JC Wheathampstead was a builder in London, Oxford and St Albans – even today you can still see a trace of his work in the St Albans saltire on the wall outside Worcester College, Oxford. He was also a cultural patron of international reputation; a patron of writing in both Latin and English and of the scribes and artists who made the finest medieval manuscripts. He was an avid collector of books and also a writer himself. He compiled a vast encyclopaedia on historical, literary and political topics. He also wrote poetry, lively and colourful although much of it makes for difficult reading now. It is also worth emphasising that he was a public figure at a fascinating point in history, between the Battle of Agincourt (1415) and the height of the Wars of the Roses (1455-85). This is a man who knew personally Kings Henry V, Henry VI, Edward IV and their queens Katharine de Valois, Margaret of Anjou and Elizabeth Woodville (the ‘White Queen’). The final significant public act that Wheathampstead coordinated was a royal visit. In 1458 Henry VI came to St Albans with his entire household and visited all the holy places in St Albans, including the outlying chapels and nunneries. That spectacle of the nation’s great and good all coming to St Albans typifies the status of the place at that time. It’s one of the last moments Henry VI is lucid enough to make a royal progress.

LB Finally, what do we know about what Abbot John of Wheathampstead was really like?

JC I have to say I doubt he would have been very likeable. He was very pleased with himself. In fact, his self-esteem was almost out of control. The main annal of his own life is a reverse piece of ghost writing – it purports to be by another monk (it would not be very good monastic humility to write an autobiography!) but it appears to have been written by John himself. Yet, he was also a man of some vision. He was drawn towards the wider world beyond his own monastery and especially to the society and culture of mainland Europe. He was well aware that there were new movements in art, literature and learning passing out of Italy and across Europe – what we now see as the beginnings of the Renaissance – and he was eager for England to join them despite the fact that the descent into civil war threatened to isolate the kingdom for a generation.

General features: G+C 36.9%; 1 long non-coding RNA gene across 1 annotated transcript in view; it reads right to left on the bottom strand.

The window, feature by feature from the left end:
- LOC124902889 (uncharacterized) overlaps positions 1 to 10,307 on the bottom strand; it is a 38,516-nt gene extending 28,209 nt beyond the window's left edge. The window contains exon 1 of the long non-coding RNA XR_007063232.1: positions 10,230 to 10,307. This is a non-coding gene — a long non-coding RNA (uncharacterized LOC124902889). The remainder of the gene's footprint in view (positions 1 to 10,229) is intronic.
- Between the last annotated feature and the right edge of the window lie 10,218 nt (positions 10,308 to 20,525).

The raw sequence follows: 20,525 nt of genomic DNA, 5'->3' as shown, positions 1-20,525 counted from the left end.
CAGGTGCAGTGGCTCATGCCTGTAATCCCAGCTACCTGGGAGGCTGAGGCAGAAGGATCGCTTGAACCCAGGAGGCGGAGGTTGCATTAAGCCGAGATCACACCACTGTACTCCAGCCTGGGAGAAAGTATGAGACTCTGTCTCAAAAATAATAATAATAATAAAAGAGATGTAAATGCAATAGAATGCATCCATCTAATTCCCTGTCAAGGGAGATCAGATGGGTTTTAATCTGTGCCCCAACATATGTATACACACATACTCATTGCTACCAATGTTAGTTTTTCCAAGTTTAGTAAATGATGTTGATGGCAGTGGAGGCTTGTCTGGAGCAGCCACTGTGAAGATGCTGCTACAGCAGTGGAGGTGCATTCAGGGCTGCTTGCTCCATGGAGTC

Few of the abbots of St Albans are as colourful as Wheathampstead. We already knew much about him and his place his time.  With this discovery we have a piece of the jigsaw few would ever have imagined we would have.

The discovery of John of Wheathampstead comes at a momentous time for St Albans Cathedral. The Alban, Britain’s First Saint project currently underway will raise the profile of the oldest site of continuous Christian Worship in Britain and transform the visitor welcome. Abbot John was proud to say he had he had preserved the Cathedral’s treasures for future generations so it is appropriate that he has appeared as we are trying to do the same.

You can read more about John of Wheathampstead and his life at Professor James Clark’s Blog: http://blogs.exeter.ac.uk/medievalstudies/